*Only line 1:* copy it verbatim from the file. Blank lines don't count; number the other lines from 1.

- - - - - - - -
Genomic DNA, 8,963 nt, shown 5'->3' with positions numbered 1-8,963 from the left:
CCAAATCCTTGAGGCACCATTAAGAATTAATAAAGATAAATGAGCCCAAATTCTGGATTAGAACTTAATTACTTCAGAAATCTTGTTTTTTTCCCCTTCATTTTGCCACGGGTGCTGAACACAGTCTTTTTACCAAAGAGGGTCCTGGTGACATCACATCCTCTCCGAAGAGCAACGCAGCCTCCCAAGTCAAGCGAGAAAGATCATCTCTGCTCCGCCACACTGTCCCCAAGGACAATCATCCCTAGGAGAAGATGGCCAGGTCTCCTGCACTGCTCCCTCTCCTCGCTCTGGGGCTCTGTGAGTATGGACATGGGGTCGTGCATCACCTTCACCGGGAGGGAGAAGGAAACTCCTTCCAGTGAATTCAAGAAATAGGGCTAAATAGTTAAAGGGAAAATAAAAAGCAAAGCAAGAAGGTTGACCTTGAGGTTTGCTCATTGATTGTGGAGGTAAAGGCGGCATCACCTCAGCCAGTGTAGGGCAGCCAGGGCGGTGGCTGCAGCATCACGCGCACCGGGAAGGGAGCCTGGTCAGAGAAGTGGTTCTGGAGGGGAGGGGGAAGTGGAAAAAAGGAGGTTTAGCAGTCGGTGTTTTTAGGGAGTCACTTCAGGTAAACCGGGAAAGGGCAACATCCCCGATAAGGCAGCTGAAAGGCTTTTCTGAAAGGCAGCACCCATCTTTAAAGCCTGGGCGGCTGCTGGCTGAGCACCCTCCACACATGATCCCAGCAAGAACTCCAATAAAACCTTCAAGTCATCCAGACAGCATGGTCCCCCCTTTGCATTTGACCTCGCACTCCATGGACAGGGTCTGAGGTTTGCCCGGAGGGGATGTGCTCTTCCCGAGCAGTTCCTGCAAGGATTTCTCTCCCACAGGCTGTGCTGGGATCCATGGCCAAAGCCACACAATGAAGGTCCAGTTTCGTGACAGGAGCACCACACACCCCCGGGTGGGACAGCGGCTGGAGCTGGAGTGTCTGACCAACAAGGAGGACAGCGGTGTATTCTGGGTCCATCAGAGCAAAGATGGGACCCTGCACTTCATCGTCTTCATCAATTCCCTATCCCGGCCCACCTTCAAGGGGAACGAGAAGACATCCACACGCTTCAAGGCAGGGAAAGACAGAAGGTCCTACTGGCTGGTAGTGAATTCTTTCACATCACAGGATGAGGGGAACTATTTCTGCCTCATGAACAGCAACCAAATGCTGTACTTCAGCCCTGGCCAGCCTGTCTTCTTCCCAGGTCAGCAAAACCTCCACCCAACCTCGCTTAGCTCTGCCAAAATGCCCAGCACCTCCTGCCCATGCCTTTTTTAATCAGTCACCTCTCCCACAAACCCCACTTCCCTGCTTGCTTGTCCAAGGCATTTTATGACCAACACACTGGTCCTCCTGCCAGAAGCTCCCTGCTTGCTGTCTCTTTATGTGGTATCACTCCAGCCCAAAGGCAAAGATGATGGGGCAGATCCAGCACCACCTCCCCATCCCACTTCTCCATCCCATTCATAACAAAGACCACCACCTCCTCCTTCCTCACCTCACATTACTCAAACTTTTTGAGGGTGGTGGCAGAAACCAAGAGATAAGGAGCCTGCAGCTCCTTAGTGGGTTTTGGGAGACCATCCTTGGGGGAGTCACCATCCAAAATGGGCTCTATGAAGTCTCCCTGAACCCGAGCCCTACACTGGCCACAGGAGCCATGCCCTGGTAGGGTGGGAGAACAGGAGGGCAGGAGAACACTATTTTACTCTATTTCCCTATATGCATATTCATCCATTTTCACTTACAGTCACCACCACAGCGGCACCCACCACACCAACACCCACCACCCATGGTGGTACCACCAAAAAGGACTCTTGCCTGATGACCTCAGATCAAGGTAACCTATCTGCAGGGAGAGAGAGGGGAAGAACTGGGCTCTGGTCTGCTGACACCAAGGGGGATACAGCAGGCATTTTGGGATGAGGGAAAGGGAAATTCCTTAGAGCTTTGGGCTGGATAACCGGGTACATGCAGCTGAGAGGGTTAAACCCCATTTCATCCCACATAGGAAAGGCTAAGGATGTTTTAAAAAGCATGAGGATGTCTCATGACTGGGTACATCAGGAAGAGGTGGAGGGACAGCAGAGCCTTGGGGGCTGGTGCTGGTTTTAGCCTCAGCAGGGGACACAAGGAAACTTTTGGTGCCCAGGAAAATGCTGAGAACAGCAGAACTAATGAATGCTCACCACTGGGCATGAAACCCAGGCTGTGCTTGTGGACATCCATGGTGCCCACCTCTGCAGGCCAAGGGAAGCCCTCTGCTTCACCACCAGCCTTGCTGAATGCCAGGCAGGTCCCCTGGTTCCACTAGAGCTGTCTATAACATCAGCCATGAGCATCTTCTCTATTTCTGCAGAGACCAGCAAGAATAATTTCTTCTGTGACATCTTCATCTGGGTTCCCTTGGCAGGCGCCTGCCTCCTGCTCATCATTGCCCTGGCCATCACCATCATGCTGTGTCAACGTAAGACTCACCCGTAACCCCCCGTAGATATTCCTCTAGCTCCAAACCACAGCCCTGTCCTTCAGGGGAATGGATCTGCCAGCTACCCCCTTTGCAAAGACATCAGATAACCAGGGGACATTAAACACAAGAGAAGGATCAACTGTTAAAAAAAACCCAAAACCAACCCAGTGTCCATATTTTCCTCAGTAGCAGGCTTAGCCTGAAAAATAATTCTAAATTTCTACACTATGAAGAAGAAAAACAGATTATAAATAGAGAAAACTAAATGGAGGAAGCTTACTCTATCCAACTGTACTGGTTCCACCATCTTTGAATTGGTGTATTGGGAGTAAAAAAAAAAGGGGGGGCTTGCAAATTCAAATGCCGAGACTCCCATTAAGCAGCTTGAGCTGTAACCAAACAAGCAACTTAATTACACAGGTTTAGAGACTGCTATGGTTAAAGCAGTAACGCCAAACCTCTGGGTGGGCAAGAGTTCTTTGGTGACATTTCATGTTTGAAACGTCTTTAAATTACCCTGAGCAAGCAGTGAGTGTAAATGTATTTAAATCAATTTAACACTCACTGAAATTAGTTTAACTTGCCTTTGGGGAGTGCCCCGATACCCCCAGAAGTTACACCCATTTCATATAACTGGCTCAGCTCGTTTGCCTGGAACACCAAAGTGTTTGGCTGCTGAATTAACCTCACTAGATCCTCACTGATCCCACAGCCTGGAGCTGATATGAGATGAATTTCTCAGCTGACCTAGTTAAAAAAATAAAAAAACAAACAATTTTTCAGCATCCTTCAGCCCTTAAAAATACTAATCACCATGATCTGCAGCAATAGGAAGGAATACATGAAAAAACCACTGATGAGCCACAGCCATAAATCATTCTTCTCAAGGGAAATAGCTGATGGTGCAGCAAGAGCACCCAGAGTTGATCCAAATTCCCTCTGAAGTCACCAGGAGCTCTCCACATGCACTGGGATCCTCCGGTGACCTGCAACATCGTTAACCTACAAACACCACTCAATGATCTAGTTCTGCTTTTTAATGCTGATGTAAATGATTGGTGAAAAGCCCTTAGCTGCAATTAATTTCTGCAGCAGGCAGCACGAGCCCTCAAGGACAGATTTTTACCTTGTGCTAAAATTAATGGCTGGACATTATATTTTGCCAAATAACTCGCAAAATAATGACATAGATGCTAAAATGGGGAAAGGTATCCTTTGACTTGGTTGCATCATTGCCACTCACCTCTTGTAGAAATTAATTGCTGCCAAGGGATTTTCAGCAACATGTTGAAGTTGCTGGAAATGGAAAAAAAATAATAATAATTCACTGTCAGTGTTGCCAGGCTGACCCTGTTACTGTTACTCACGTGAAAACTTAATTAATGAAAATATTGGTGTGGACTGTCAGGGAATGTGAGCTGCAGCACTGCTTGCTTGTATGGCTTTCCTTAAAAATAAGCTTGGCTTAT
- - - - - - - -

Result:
Genomic DNA, 8,963 nt, shown 5'->3' with positions numbered 1-8,963 from the left: